So have cereals always been grown and milled in Britain? The answer is no. The Romans brought wheat, oats and rye over to Britain along with many of their bread making techniques. However, this new found skill of baking didn’t last long once the Romans left and during the Dark Ages, the process was very hit and miss.

 wheat harvesting 1800s

By the Middle Ages however, people had begun to use horses for ploughing. The watermill and windmill were invented and society began to get itself more organised. The loaves produced during this time were normally huge, around 4.5kg and were expected to feed a family for a week.


In Tudor times, for the poor, bread was made from a mixture of grains whilst peasant bread was made from peas and beans. Meanwhile the rich were acquiring a liking for white bread.  White bread was considered superior for two reasons, it was expensive and it implied prestige. The church used a white bread called Pandemain as the sacramental bread and people took this to mean better.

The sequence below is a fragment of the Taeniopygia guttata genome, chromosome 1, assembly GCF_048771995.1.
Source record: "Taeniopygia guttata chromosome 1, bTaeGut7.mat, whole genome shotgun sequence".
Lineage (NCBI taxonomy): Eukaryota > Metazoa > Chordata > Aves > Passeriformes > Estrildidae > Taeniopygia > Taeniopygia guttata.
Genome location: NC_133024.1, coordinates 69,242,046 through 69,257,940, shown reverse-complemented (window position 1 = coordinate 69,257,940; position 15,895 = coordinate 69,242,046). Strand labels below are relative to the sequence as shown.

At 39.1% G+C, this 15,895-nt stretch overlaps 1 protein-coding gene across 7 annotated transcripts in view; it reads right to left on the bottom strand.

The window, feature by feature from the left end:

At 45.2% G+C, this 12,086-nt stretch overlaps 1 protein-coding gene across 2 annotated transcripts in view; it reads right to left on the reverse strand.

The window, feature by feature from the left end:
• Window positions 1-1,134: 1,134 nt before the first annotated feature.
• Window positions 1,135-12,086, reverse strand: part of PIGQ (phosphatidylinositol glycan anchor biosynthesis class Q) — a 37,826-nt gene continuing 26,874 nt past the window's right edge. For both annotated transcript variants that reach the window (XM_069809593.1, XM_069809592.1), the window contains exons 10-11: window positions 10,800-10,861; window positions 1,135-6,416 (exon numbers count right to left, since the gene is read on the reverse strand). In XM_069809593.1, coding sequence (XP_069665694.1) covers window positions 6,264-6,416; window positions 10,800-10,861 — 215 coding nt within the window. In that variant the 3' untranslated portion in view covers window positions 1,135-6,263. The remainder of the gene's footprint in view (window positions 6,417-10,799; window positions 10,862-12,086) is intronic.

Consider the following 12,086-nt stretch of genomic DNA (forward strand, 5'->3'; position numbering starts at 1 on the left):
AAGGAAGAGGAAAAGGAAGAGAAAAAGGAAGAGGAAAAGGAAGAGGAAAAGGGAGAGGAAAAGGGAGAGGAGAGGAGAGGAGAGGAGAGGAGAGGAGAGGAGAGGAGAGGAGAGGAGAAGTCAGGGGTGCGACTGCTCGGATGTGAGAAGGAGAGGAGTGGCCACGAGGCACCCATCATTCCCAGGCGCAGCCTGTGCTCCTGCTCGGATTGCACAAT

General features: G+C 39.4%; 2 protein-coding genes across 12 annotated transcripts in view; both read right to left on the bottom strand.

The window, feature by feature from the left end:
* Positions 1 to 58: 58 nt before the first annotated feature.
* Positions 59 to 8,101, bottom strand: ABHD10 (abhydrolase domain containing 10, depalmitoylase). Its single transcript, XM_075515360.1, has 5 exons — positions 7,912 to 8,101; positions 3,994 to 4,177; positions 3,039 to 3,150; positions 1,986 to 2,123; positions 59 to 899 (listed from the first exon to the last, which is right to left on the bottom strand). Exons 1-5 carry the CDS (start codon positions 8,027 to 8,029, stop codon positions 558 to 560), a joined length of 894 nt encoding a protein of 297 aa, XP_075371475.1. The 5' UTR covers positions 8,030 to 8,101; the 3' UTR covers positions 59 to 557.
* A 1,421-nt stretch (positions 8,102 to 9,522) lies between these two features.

Bread in England continued to be made of mixed grains until well into the Victorian era. Imported wheat became plentiful and was milled in the ports for distribution to the growing urban population. Most breads after this time were made solely using the wheat grain.


What happens now? How is bread made?


Resources on cover the entire process from growing the crops, to harvesting, milling and baking.


For age specific resources, click on the following links:


Growing and harvesting – age 5 to 7, 7 to 11, 11 to 14 and 14-16


Milling - age 5 to 7, 7 to 11, 11 to 14 and 14-16


Baking – age 5 to 7, 7 to 11, 11 to 14 and 14-16

Ready, steady…bake!

Friday, October 15th, 2010

victoria spongeIt’s National Baking Week from 18 to 24 October so why not get your mixing bowls and spoons ready, your aprons on and get your class baking!


Most of us may remember baking with our parents or grandparents and impatiently waiting for the final products to cool so that we could ice and decorate them. Or the overwhelming sense of happiness we felt when presented with a large birthday cake, complete with candles to be blown out and wishes to be made. Maybe it’s this nostalgia and familiarity which has seen baking rise in popularity throughout the recession with 28% of home cooks now baking their favourite childhood treats at least once a week.